- Semi-supervised learning: This machine-learning algorithm falls between supervised learning and unsupervised learning. In other words, the training data provided includes multiple inputs and not all of the required outcomes. While, at first glance, it may seem that this model might not add value to the machine learning construct, it does. Researchers have determined that modeling training data with a percentage of the total inputs and outputs required to train a supervised learning model can improve learning accuracy.
Typical use cases for machine learning include scenarios where it is not feasible nor possible to develop conventional algorithms to solve the challenge and “do the job” as it were. Examples include email filtering, and fingerprint, face, or iris verification.
Several other use cases or examples where machine learning is used include the following.
- Computational statistical models that focus on making computerized predictions, such as the predictive financial market trading model highlighted above, are an important use case in the machine learning paradigm.
- Mathematical optimization or programming models deliver the theory and practice of selecting the correct element in a series of proffered alternatives. These models provide solutions to different qualitative disciplines, including computer science, engineering, economics, and operations research.
- Data mining models, developed by data scientists, focus on exploratory data analysis via unsupervised learning.
2.3. What is deep learning?
While the deep learning paradigm is not part of this article’s core focus, it is worth taking a brief look at it. In summary, as with machine learning, deep learning is a subset of Artificial Intelligence. And its model is inspired by the way the human brain filters information.
As an aside, artificial neural networks are similar to deep learning models. Neural networks mimic the structure of the human brain. Ergo, the brain comprises connected networks of neurons. Additionally, different parts of the brain are responsible for processing different pieces of information, so these parts are arranged in layers or a hierarchy.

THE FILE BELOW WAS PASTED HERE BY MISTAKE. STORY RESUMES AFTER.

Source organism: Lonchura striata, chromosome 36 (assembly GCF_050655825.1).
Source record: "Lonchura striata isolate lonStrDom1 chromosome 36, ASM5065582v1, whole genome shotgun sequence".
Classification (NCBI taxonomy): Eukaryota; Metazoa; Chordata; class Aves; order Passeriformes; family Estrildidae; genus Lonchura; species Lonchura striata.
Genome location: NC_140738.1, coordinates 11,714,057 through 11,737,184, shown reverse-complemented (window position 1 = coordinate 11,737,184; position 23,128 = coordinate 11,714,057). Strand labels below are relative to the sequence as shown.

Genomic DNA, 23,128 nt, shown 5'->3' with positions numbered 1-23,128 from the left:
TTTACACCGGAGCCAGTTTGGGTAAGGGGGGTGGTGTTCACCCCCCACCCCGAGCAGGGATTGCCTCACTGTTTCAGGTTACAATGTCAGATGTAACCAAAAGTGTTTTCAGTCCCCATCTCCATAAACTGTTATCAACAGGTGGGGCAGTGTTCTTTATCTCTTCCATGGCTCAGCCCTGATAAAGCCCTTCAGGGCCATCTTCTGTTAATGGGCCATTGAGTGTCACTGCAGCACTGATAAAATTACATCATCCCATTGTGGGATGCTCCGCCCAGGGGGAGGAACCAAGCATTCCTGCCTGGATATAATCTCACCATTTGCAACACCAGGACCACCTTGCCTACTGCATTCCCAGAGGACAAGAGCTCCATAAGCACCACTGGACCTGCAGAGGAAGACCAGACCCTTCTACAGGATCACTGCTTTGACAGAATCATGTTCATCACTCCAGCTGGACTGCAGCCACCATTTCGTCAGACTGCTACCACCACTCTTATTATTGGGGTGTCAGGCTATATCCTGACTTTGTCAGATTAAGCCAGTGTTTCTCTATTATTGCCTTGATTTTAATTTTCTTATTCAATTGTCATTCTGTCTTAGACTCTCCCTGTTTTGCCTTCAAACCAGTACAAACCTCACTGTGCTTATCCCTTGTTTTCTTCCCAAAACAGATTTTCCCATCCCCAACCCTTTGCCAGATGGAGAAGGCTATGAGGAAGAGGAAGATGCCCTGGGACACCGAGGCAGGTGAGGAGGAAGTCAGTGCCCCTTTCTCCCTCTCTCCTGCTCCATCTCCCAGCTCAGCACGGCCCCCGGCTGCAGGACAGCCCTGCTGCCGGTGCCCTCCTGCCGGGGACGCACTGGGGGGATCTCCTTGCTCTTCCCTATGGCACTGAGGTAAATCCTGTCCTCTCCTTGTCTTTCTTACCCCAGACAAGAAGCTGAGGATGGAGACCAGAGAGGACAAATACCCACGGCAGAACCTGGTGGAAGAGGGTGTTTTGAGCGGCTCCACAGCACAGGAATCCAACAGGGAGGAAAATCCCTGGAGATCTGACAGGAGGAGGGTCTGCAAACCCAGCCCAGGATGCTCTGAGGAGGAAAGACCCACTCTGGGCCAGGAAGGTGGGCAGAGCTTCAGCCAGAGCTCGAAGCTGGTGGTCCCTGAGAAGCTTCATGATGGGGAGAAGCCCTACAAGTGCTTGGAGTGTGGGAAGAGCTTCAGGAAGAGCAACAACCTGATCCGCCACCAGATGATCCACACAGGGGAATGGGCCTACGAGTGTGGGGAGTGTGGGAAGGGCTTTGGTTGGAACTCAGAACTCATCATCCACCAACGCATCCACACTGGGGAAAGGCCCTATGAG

So too is the artificial neural network designed. They seek to simulate the brain’s structure as they attempt to get computers to behave like interconnected brain cells.
3. Use case scenarios for Machine Learning and Artificial Intelligence
As stated directly, and inferred throughout this discussion, the practical applications of the Artificial Intelligence and machine learning paradigms are increasing exponentially.
Therefore, let’s answer the following questions by considering a use case for ML and AL, respectively.
3.1. What situations are relevant to apply AI, and what kind of problems can be solved with it?
Examples of situations where AI was used and what problems it solved
There are multiple scenarios or use cases for Artificial Intelligence where all sorts of problems or challenges are solved. Therefore, let’s consider the use case for the use of AI by the well-known and visible company, Tesla, in the way that it uses AI to drive the development of AVs (Autonomous Vehicles).
In the article published on his website, Bernard Marr describes how Tesla has become a market leader and pioneer in the electric vehicle market. What is perhaps not as well known is that Tesla is also a tech pioneer with a considerable interest in developing autonomous vehicles. Consequently, they are acutely interested in Artificial Intelligence.
As an aside, Elon Musk, the founder of Tesla, noted towards the end of 2017 that the company was busy building its own AI hardware. Musk is also a co-founder of OpenAI, a research organization aimed at ensuring that AI is “developed and deployed in a safe, manageable way so as to minimize and existent risks robots may one day pose to humanity.”
As a result, all of the vehicles Tesla has ever built have the capability to become self-driving in the future. And all vehicles send volumes of telemetric and other data to the cloud, where it is transformed into meaningful information using AI and machine learning models, allowing Tesla to troubleshoot vehicle errors and refine future vehicle iterations.
This data is not only valuable to Tesla but is valuable in its own right. McKinsey and Co-researchers estimate that the market for vehicle-gathered data will be worth $750 billion a year by 2030.
Details of the AI technology used by Tesla are sparse because it has commercial value. However, it is known that earlier iterations of the AI models used by Tesla are primarily built on an unsupervised learning paradigm.
A second use case for AI is an intelligent chatbot used to provide online customer service. There has already been and continues to be widespread adoption of this tool on travel agencies, tour operators, travel tech websites, social media platforms, and instant messaging apps.